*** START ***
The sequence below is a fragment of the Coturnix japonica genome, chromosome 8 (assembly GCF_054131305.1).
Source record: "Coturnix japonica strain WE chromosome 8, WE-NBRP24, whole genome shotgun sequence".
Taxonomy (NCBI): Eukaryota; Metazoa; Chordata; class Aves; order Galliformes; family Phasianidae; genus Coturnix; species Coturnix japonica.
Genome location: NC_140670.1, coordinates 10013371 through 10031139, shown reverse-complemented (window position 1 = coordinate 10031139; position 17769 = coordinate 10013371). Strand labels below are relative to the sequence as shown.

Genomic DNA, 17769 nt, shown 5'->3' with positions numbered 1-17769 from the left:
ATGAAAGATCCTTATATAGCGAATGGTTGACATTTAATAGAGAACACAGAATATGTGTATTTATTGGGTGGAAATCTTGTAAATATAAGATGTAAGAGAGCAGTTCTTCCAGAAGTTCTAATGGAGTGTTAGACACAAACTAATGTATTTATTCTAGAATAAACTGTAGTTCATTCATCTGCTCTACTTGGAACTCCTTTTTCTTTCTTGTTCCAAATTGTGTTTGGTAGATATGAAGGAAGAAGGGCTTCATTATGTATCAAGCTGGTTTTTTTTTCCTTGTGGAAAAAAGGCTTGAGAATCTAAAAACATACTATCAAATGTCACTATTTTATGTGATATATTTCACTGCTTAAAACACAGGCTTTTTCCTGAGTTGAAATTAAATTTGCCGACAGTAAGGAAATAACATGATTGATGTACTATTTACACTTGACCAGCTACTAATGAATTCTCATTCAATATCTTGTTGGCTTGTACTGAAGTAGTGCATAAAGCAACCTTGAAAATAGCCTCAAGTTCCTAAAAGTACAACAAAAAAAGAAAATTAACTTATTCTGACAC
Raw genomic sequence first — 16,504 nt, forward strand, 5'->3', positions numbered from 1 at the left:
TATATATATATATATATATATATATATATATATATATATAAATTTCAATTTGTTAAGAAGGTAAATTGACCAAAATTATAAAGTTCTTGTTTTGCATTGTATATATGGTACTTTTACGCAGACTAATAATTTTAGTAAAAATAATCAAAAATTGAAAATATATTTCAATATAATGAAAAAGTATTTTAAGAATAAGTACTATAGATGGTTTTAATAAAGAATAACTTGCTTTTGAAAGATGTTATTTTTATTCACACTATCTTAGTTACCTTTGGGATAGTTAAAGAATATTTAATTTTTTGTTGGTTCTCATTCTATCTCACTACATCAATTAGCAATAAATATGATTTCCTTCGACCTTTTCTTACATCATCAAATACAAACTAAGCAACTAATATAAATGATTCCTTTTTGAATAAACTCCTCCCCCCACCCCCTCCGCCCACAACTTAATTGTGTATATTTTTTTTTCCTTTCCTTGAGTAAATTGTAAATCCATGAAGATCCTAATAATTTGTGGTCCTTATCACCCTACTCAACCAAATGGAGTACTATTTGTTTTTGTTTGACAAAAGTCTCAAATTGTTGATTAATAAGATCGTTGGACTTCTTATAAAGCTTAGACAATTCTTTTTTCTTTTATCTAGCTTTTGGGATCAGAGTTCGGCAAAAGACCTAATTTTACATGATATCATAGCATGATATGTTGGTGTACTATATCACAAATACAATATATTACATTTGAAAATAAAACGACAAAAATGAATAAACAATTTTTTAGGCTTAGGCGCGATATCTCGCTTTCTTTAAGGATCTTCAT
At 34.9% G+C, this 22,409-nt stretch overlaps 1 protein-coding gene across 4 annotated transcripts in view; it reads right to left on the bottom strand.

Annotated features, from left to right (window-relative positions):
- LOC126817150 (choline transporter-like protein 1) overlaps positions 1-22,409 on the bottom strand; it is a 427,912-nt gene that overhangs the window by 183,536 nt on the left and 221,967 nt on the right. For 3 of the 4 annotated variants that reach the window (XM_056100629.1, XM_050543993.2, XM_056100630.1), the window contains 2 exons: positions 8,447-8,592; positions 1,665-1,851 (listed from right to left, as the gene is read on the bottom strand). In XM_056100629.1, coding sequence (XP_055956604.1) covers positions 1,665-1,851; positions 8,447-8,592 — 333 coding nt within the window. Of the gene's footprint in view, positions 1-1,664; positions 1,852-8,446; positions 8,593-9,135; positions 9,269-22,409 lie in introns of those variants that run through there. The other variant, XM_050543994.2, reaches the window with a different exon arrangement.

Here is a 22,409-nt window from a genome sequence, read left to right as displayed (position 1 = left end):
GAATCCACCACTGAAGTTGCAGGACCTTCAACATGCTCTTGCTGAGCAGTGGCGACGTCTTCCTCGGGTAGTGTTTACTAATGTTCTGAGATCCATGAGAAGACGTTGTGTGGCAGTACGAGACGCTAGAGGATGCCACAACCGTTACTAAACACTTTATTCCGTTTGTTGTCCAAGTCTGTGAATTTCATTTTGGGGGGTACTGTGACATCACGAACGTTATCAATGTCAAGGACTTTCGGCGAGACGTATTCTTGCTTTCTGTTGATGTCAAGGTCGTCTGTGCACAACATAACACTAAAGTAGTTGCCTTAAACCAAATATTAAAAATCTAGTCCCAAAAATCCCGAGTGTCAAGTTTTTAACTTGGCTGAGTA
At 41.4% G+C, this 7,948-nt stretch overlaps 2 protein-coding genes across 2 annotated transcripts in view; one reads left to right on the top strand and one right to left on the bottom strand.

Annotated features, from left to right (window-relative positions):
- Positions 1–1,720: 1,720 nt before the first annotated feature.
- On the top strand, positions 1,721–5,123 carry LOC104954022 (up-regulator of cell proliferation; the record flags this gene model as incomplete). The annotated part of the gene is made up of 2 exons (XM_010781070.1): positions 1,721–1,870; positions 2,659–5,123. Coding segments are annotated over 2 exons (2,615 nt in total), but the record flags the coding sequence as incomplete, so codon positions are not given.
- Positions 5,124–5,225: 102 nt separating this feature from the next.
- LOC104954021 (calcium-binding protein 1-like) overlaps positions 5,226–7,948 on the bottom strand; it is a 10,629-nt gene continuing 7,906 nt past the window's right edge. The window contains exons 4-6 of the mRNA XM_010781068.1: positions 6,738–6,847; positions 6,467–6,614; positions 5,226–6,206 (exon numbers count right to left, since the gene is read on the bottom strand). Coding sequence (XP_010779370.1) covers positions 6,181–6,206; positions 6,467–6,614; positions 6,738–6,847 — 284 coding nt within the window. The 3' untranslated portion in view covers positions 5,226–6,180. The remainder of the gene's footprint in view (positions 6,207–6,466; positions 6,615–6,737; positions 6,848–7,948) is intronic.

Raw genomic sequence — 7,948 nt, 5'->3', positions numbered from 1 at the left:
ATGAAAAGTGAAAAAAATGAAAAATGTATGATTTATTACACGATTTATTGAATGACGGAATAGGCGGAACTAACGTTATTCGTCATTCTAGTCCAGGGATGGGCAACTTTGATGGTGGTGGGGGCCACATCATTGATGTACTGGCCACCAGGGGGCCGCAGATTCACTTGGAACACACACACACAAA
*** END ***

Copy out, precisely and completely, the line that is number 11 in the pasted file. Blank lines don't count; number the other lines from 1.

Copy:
- LOC126817150 (choline transporter-like protein 1) overlaps positions 1-22,409 on the bottom strand; it is a 427,912-nt gene that overhangs the window by 183,536 nt on the left and 221,967 nt on the right. For 3 of the 4 annotated variants that reach the window (XM_056100629.1, XM_050543993.2, XM_056100630.1), the window contains 2 exons: positions 8,447-8,592; positions 1,665-1,851 (listed from right to left, as the gene is read on the bottom strand). In XM_056100629.1, coding sequence (XP_055956604.1) covers positions 1,665-1,851; positions 8,447-8,592 — 333 coding nt within the window. Of the gene's footprint in view, positions 1-1,664; positions 1,852-8,446; positions 8,593-9,135; positions 9,269-22,409 lie in introns of those variants that run through there. The other variant, XM_050543994.2, reaches the window with a different exon arrangement.